Have you ever wondered what your favourite tennis star might be doing over the festive period?
While you might be out for the Christmas party or sitting back ready to tuck into a turkey and all the trimmings. The days are gone when tennis players would be doing the same, now they are training several times a day. Even on Christmas Day, they will be training but possibly only the one session, rather than multiple sessions.
If you are a professional tennis player then December is not Christmas party season but off-season, the competitive tennis period is passed after the tour final events and last few ITF events. Though rest time for the players is somewhat limited, in the 4-6 weeks away from the circuit they need to take some time off for a break or holiday to relax and recharge the batteries. It’s vital that the players utilise this period of rest to recover from any injuries or niggles.
Once those days relaxing and unwinding have passed, it is straight back into a periodized, specific and tailored training block. All to set the foundations for a long competitive campaign ahead which starts in early January. Out of all the sports football, rugby, professional tennis has one of the shortest offseasons with the top players having from the end of November or beginning of December where they are not scheduled to play any competitive tournaments.
In such a long and competitive season this is the only real extended block of time which is ideal for players to make improvements to their game. The first few weeks of the training block are usually focused on improving physically, that might take the shape of building muscle, strengthen core stability, increasing muscular endurance or developing a strong aerobic base. Now every player is individual to there approach, each player will attempt to accumulate a training volume with activities which suit them. Some might grind out the hours in the gym lifting weights and packing on as much muscle mass as possible.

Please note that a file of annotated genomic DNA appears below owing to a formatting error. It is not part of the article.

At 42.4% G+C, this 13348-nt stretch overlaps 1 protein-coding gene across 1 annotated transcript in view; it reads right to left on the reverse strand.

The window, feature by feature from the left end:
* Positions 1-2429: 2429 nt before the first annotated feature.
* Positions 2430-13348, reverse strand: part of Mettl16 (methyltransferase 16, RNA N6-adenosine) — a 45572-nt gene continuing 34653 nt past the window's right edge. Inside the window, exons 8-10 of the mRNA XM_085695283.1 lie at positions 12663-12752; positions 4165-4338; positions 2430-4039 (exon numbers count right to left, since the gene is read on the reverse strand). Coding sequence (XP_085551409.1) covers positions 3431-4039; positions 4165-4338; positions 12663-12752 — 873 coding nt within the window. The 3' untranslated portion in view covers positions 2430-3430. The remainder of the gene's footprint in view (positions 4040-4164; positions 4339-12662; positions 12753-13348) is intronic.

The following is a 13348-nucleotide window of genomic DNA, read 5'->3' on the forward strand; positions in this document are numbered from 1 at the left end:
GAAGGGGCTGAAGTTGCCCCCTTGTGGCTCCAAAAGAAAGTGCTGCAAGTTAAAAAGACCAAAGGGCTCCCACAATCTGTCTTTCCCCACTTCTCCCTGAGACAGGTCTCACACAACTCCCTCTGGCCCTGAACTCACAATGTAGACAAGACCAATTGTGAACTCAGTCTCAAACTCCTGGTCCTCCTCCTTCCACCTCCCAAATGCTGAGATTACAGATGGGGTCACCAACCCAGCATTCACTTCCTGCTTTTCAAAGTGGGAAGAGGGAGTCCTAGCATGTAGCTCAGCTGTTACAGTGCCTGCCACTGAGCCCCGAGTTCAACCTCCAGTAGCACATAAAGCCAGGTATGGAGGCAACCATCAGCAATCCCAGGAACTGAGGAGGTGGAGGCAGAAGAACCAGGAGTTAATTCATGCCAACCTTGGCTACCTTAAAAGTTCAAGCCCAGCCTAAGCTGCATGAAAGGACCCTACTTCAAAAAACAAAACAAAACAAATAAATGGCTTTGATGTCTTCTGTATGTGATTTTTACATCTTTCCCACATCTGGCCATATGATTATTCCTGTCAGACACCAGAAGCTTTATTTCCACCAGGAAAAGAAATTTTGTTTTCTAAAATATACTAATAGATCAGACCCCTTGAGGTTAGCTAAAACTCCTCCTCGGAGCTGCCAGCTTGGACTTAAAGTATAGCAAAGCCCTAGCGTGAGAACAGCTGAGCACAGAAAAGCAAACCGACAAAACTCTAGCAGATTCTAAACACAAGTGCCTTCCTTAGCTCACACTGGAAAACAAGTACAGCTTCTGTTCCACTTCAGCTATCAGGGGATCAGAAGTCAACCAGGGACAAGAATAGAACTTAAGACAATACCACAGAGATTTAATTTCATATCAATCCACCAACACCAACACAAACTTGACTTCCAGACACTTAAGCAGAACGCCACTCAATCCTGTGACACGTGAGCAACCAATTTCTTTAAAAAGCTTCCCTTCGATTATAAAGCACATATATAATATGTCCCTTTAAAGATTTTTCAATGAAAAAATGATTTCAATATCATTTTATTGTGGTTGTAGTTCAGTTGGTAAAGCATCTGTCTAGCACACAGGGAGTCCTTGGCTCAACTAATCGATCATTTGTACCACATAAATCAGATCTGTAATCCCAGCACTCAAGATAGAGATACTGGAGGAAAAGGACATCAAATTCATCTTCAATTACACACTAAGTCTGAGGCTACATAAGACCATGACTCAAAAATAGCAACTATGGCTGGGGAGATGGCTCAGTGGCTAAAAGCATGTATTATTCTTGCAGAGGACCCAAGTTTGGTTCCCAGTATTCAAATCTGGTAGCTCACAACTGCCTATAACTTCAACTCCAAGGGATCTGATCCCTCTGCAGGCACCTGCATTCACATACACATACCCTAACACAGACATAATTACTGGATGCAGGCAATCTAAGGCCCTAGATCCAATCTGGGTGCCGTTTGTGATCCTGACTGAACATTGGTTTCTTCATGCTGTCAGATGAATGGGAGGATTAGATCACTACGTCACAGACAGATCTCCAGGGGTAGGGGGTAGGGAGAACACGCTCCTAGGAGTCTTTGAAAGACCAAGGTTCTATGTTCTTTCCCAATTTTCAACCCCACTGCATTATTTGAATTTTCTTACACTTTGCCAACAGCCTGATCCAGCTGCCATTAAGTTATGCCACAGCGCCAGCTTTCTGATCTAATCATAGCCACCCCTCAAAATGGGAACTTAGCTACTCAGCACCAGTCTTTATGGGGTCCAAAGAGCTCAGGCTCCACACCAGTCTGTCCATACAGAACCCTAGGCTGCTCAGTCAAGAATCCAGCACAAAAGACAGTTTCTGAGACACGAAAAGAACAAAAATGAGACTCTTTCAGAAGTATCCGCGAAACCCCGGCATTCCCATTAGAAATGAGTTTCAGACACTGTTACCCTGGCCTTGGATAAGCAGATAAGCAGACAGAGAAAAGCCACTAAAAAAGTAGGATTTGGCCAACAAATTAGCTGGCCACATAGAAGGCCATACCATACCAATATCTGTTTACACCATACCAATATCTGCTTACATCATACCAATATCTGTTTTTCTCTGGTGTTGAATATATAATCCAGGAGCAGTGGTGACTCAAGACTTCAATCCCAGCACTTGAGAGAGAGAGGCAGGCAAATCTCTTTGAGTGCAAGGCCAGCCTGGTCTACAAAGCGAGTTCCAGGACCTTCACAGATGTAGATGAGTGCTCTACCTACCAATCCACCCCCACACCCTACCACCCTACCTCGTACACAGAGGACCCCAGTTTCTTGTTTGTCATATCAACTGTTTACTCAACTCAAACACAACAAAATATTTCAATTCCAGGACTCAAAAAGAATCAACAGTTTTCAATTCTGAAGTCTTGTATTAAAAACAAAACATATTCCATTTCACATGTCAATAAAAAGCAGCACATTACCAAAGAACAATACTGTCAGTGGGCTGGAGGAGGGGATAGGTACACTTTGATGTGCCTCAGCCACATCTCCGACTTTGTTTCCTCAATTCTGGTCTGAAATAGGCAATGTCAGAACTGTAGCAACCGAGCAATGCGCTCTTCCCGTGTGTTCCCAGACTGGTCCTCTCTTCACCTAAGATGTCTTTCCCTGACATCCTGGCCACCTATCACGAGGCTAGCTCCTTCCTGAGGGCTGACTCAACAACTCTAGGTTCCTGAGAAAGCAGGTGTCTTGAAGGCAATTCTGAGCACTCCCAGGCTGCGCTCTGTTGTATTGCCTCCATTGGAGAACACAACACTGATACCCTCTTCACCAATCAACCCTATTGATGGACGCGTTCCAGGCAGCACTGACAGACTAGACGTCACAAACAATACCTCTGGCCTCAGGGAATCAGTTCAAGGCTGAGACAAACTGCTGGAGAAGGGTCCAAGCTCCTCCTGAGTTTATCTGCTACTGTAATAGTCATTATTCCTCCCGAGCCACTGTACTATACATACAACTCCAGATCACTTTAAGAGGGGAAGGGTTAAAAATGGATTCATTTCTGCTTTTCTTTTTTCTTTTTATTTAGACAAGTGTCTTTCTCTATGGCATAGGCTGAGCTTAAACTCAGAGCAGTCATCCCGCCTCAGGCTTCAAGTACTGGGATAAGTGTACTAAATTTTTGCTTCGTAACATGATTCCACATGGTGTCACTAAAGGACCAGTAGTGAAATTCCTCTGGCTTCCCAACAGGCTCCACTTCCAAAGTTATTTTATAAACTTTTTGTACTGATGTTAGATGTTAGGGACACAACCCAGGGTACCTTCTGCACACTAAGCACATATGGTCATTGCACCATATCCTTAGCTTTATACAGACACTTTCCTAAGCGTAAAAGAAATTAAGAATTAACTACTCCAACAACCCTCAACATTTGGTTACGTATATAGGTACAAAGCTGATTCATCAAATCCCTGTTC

Others like Sam Stosur like to use the outdoors, in this case, the Gold Coast to sprint up staircases, kayaking and boxing to get away from the court but still increase their physicality. Kayaking is a great way to maintain or build upper body strength, trunk rotation and core work with very little impact. The other priority is to build explosive leg strength and quick agile footwork.
After the first few weeks work of setting a newly improved physical platform, then the players tend to spend more hours on the court. The approach becoming more specific to the on-court demands of hard court tennis which they will embark at the beginning of a season.
But it’s not just the physical that is accounted for, though every muscle in the body is targeted to improve the player in each possible aspect. Every bit of food and drink is carefully selected and noted down for its nutritional value, as well as an effect on the player, in addition to every hour of wake and sleep. What works for one athlete doesn’t necessarily work for another, some may spend more time on the court, others none at all.
Every athlete offseason is programmed and tailored to the individual’s needs, but whichever form it takes, it’s not an easy ride. So whilst you’re sitting there, as I will be enjoying some downtime and Christmas pudding. Raise a glass for those players spending their festive period training hard!